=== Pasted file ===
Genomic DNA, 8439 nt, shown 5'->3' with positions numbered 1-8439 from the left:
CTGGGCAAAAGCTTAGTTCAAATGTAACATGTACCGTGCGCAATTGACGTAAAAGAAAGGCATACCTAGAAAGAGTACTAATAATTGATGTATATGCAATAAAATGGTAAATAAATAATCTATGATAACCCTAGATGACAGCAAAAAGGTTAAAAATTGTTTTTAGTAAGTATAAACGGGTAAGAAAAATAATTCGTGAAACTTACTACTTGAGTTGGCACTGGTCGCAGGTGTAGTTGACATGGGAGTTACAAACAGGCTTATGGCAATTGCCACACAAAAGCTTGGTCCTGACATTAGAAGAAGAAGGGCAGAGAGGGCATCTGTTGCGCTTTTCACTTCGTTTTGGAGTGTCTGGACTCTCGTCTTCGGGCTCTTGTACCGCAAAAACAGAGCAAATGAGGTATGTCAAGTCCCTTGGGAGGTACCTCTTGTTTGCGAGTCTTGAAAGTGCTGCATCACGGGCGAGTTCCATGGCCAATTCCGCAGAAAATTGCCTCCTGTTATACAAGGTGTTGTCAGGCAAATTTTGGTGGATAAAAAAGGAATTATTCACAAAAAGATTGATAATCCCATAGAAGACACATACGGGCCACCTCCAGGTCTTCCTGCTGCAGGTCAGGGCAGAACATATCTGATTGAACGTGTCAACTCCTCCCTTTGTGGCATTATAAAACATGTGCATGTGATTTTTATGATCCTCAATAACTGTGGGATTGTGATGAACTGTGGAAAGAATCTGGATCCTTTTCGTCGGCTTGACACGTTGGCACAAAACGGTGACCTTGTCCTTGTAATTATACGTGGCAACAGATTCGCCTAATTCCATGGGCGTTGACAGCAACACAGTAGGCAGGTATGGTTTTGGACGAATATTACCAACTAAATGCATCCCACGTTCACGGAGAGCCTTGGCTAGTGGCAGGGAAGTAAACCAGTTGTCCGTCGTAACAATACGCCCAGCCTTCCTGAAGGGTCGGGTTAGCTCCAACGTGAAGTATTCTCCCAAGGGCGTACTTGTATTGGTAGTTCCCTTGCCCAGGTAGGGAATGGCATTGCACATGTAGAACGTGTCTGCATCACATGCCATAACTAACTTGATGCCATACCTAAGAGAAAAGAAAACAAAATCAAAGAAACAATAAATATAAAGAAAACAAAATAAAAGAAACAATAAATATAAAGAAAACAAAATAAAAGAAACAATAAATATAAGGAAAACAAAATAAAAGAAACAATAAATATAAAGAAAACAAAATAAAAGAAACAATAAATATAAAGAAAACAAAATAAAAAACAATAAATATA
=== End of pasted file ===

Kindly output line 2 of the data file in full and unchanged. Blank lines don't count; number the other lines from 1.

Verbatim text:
CTGGGCAAAAGCTTAGTTCAAATGTAACATGTACCGTGCGCAATTGACGTAAAAGAAAGGCATACCTAGAAAGAGTACTAATAATTGATGTATATGCAATAAAATGGTAAATAAATAATCTATGATAACCCTAGATGACAGCAAAAAGGTTAAAAATTGTTTTTAGTAAGTATAAACGGGTAAGAAAAATAATTCGTGAAACTTACTACTTGAGTTGGCACTGGTCGCAGGTGTAGTTGACATGGGAGTTACAAACAGGCTTATGGCAATTGCCACACAAAAGCTTGGTCCTGACATTAGAAGAAGAAGGGCAGAGAGGGCATCTGTTGCGCTTTTCACTTCGTTTTGGAGTGTCTGGACTCTCGTCTTCGGGCTCTTGTACCGCAAAAACAGAGCAAATGAGGTATGTCAAGTCCCTTGGGAGGTACCTCTTGTTTGCGAGTCTTGAAAGTGCTGCATCACGGGCGAGTTCCATGGCCAATTCCGCAGAAAATTGCCTCCTGTTATACAAGGTGTTGTCAGGCAAATTTTGGTGGATAAAAAAGGAATTATTCACAAAAAGATTGATAATCCCATAGAAGACACATACGGGCCACCTCCAGGTCTTCCTGCTGCAGGTCAGGGCAGAACATATCTGATTGAACGTGTCAACTCCTCCCTTTGTGGCATTATAAAACATGTGCATGTGATTTTTATGATCCTCAATAACTGTGGGATTGTGATGAACTGTGGAAAGAATCTGGATCCTTTTCGTCGGCTTGACACGTTGGCACAAAACGGTGACCTTGTCCTTGTAATTATACGTGGCAACAGATTCGCCTAATTCCATGGGCGTTGACAGCAACACAGTAGGCAGGTATGGTTTTGGACGAATATTACCAACTAAATGCATCCCACGTTCACGGAGAGCCTTGGCTAGTGGCAGGGAAGTAAACCAGTTGTCCGTCGTAACAATACGCCCAGCCTTCCTGAAGGGTCGGGTTAGCTCCAACGTGAAGTATTCTCCCAAGGGCGTACTTGTATTGGTAGTTCCCTTGCCCAGGTAGGGAATGGCATTGCACATGTAGAACGTGTCTGCATCACATGCCATAACTAACTTGATGCCATACCTAAGAGAAAAGAAAACAAAATCAAAGAAACAATAAATATAAAGAAAACAAAATAAAAGAAACAATAAATATAAAGAAAACAAAATAAAAGAAACAATAAATATAAGGAAAACAAAATAAAAGAAACAATAAATATAAAGAAAACAAAATAAAAGAAACAATAAATATAAAGAAAACAAAATAAAAAACAATAAATATA